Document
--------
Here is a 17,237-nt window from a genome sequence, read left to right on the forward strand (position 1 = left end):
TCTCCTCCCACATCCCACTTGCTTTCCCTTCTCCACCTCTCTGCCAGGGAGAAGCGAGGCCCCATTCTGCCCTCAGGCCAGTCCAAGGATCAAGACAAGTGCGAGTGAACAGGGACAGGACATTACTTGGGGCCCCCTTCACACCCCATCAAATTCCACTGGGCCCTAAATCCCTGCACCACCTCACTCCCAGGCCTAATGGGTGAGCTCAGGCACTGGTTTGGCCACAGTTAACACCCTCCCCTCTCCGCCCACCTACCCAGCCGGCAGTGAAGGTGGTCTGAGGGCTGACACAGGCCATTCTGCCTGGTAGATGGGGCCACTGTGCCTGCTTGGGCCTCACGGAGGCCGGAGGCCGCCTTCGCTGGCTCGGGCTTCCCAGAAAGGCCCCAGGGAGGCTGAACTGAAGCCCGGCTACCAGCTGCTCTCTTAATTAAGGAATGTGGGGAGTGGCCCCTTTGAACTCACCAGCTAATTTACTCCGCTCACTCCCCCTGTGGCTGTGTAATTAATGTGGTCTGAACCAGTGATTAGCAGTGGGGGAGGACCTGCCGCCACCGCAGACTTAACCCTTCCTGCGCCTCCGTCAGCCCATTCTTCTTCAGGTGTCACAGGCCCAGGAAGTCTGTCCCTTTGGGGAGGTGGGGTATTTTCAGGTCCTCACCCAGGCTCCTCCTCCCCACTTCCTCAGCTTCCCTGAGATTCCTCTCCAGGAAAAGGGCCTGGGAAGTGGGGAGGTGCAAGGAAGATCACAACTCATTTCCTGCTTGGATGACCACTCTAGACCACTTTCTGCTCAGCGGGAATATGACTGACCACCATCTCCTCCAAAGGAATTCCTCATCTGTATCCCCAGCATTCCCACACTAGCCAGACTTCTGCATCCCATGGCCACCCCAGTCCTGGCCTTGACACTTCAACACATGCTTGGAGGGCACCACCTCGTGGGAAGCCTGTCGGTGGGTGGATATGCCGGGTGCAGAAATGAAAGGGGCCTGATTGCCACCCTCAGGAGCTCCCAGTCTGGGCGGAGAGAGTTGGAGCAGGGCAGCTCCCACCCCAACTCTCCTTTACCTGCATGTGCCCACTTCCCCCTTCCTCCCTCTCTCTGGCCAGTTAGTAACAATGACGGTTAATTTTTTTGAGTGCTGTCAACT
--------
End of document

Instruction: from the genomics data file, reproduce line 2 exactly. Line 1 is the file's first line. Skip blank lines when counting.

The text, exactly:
TCTCCTCCCACATCCCACTTGCTTTCCCTTCTCCACCTCTCTGCCAGGGAGAAGCGAGGCCCCATTCTGCCCTCAGGCCAGTCCAAGGATCAAGACAAGTGCGAGTGAACAGGGACAGGACATTACTTGGGGCCCCCTTCACACCCCATCAAATTCCACTGGGCCCTAAATCCCTGCACCACCTCACTCCCAGGCCTAATGGGTGAGCTCAGGCACTGGTTTGGCCACAGTTAACACCCTCCCCTCTCCGCCCACCTACCCAGCCGGCAGTGAAGGTGGTCTGAGGGCTGACACAGGCCATTCTGCCTGGTAGATGGGGCCACTGTGCCTGCTTGGGCCTCACGGAGGCCGGAGGCCGCCTTCGCTGGCTCGGGCTTCCCAGAAAGGCCCCAGGGAGGCTGAACTGAAGCCCGGCTACCAGCTGCTCTCTTAATTAAGGAATGTGGGGAGTGGCCCCTTTGAACTCACCAGCTAATTTACTCCGCTCACTCCCCCTGTGGCTGTGTAATTAATGTGGTCTGAACCAGTGATTAGCAGTGGGGGAGGACCTGCCGCCACCGCAGACTTAACCCTTCCTGCGCCTCCGTCAGCCCATTCTTCTTCAGGTGTCACAGGCCCAGGAAGTCTGTCCCTTTGGGGAGGTGGGGTATTTTCAGGTCCTCACCCAGGCTCCTCCTCCCCACTTCCTCAGCTTCCCTGAGATTCCTCTCCAGGAAAAGGGCCTGGGAAGTGGGGAGGTGCAAGGAAGATCACAACTCATTTCCTGCTTGGATGACCACTCTAGACCACTTTCTGCTCAGCGGGAATATGACTGACCACCATCTCCTCCAAAGGAATTCCTCATCTGTATCCCCAGCATTCCCACACTAGCCAGACTTCTGCATCCCATGGCCACCCCAGTCCTGGCCTTGACACTTCAACACATGCTTGGAGGGCACCACCTCGTGGGAAGCCTGTCGGTGGGTGGATATGCCGGGTGCAGAAATGAAAGGGGCCTGATTGCCACCCTCAGGAGCTCCCAGTCTGGGCGGAGAGAGTTGGAGCAGGGCAGCTCCCACCCCAACTCTCCTTTACCTGCATGTGCCCACTTCCCCCTTCCTCCCTCTCTCTGGCCAGTTAGTAACAATGACGGTTAATTTTTTTGAGTGCTGTCAACT